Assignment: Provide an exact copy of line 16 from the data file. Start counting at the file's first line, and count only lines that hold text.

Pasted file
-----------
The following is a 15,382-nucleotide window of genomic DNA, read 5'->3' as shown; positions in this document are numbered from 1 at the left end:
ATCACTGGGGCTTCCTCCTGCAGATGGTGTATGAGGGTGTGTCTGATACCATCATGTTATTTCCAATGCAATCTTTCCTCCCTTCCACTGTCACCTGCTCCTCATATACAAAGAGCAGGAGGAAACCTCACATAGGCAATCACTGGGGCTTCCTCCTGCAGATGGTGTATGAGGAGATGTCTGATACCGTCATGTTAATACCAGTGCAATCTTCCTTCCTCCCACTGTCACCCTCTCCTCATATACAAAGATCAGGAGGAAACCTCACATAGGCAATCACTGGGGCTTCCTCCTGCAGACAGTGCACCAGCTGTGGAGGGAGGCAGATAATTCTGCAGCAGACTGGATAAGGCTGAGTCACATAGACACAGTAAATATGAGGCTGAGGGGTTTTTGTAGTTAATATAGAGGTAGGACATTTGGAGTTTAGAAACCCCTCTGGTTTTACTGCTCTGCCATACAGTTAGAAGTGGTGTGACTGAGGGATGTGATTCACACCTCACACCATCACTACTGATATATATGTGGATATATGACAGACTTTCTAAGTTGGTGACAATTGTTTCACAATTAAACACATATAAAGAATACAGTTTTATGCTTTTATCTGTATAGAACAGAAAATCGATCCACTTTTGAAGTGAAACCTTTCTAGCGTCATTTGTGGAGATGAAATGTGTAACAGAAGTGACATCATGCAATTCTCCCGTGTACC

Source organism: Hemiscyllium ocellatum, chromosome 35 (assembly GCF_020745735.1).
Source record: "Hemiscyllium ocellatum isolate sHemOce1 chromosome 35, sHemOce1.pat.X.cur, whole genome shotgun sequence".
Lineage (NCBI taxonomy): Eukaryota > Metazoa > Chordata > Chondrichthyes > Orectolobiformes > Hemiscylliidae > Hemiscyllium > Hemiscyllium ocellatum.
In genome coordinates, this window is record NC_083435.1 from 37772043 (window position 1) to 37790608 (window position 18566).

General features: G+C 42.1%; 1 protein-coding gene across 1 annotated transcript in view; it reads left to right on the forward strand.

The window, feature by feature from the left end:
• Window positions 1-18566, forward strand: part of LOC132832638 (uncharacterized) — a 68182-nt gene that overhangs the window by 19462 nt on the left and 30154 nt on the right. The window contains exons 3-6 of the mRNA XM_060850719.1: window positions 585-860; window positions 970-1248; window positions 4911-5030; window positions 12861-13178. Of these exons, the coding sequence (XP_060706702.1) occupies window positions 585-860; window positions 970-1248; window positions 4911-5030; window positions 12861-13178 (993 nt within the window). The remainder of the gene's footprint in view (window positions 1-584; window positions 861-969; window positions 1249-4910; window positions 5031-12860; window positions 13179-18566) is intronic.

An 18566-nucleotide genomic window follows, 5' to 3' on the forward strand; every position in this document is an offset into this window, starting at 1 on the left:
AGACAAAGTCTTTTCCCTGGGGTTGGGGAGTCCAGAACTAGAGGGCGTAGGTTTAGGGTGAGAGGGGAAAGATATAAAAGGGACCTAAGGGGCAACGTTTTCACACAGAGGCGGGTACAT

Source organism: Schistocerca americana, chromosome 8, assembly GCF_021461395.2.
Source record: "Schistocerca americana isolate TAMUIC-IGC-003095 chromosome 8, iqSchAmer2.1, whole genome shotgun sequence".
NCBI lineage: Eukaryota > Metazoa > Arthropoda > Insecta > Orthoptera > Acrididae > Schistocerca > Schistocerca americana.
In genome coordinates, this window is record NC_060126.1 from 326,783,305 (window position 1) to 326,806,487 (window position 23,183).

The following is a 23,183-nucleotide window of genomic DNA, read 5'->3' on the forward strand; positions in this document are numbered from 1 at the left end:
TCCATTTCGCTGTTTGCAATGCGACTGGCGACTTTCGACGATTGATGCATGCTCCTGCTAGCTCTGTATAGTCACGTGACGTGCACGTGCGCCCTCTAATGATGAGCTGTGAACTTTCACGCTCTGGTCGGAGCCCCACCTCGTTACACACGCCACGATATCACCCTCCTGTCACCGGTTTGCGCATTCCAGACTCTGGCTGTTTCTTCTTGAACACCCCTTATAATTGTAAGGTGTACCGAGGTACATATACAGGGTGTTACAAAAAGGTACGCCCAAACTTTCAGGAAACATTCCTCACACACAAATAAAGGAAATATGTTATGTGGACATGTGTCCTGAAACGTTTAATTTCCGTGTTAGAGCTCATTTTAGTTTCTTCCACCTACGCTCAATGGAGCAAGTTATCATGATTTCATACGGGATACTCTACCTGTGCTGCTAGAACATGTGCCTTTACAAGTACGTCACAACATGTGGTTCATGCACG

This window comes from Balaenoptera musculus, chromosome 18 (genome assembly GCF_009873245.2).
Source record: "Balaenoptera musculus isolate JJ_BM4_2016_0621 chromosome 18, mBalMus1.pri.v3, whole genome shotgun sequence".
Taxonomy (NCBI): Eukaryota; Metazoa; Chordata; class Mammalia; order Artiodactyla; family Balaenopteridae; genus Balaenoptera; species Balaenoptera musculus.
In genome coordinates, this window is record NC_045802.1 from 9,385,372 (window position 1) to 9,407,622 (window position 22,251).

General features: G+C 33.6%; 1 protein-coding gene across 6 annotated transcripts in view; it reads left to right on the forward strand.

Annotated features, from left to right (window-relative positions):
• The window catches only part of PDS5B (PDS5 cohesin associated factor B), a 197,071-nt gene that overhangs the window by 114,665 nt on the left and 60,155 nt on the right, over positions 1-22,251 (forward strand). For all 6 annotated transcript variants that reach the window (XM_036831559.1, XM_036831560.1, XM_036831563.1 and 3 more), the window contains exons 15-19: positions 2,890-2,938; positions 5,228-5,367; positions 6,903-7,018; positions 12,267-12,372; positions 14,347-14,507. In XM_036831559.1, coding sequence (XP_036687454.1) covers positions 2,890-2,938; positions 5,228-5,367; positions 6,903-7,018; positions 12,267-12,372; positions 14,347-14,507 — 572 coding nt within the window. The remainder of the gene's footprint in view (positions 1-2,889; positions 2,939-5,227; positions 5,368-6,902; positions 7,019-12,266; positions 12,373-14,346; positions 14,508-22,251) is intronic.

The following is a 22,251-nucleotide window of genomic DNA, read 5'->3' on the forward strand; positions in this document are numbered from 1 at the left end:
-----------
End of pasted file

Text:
The following is a 23,183-nucleotide window of genomic DNA, read 5'->3' on the forward strand; positions in this document are numbered from 1 at the left end: